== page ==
BRUCE WEBER: The word beauty is a funny thing. If you go to your local magazine stand, you’ll see the word “beauty” splashed on about 50 covers. It’s a word that bounces back at you–then later, when you find yourself passing a store window and catch your reflection in the glass, you ask yourself, “What are they all talking about?” Beauty is a subjective thing, something that changes from moment to moment like the four seasons in a garden. The actress Ruth Gordon once told me that she went into Vivian Leigh’s dressing room after a show in London and it was filled with dead flowers. Ruth put her hands on her hips and said in a very demanding way, “Viv, why don’t you throw all these dead flowers out?” Vivian Leigh turned to her and gasped, “No, they’re beautiful!” So I am not the right person to ask about beauty. There are others who have far more clever answers about the subject.

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CHRISTINA LESSA: The addition of your narration and /or musical scoring in the films adds a warmth to the subject that one just melts into while viewing. In A letter to True, and of course Lets Get Lost as well as Liberty City is like Paris to me, the combination of suffering and sheer bliss creates this incredibly desirable juxtaposition. There is an unstoppable beauty in your films because of the medium itself and at the end of each one I find myself wanting more. Will you ever consider more feature length films?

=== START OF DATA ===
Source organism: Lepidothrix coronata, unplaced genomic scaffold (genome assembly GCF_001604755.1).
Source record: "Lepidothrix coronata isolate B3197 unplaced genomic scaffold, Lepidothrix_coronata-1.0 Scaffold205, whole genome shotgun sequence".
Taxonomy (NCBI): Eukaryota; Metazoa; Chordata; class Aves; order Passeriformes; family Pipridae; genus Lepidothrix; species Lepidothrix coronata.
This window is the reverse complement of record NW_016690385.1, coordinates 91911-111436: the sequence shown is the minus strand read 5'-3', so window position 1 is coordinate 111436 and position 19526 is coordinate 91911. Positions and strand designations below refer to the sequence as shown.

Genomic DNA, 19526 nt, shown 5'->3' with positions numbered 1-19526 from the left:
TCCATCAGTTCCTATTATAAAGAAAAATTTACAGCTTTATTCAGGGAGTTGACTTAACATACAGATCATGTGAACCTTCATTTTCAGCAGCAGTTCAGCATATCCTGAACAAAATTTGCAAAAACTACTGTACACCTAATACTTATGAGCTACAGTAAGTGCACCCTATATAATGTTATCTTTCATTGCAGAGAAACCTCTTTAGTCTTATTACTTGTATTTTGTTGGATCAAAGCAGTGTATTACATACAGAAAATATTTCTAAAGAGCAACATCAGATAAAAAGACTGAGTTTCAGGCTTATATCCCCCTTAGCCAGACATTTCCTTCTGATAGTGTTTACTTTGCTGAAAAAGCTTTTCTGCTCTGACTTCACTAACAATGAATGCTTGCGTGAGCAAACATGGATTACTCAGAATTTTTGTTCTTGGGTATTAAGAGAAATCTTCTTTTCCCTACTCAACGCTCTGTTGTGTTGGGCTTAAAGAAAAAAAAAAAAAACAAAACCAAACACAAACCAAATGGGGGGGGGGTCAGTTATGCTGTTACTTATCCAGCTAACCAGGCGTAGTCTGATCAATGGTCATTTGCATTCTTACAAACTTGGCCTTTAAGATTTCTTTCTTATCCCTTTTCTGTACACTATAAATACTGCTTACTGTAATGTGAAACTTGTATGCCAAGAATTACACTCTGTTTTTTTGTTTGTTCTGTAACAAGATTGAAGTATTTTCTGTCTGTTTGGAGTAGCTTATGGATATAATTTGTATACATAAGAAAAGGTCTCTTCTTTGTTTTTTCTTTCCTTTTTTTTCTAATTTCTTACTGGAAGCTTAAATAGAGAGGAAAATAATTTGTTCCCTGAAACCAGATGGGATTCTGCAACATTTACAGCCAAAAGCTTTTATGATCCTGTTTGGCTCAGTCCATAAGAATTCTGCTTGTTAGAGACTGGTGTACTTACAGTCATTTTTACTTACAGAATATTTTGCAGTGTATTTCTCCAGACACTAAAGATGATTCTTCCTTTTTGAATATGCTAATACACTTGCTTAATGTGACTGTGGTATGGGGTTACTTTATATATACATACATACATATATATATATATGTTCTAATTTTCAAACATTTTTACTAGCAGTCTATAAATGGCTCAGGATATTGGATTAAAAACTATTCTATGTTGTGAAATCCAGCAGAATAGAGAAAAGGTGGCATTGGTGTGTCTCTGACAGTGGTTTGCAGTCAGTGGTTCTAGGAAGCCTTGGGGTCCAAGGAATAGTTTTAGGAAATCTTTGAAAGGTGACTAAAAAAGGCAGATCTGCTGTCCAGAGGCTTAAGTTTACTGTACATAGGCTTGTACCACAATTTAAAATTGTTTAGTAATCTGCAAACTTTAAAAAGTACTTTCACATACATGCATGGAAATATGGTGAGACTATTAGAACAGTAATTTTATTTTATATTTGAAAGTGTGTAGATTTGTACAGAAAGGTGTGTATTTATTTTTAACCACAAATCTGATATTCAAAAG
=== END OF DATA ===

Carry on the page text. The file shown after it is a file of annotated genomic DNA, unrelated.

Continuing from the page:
BRUCE WEBER: I really like the idea of doing a feature narrative film. I am looking at some stories now that interest me. When you make a film, it’s like getting engaged and then getting married for keeps. That’s why you’ve got to love the story and all of the characters, because you are all going to move in together for a very, very long time. In a feature film you are always asking the question “What is the film? Is it character or story driven?” All I know is that when I watch a John Ford movie I can close my eyes and imagine that my Grandfather is telling me that story at bedtime. I believe stories are created out of camaraderie and collaboration, and out of sheer love of what you want to say.

CHRISTINA LESSA: You have said so profoundly that being an image maker, one is always a student of life, you once remarked: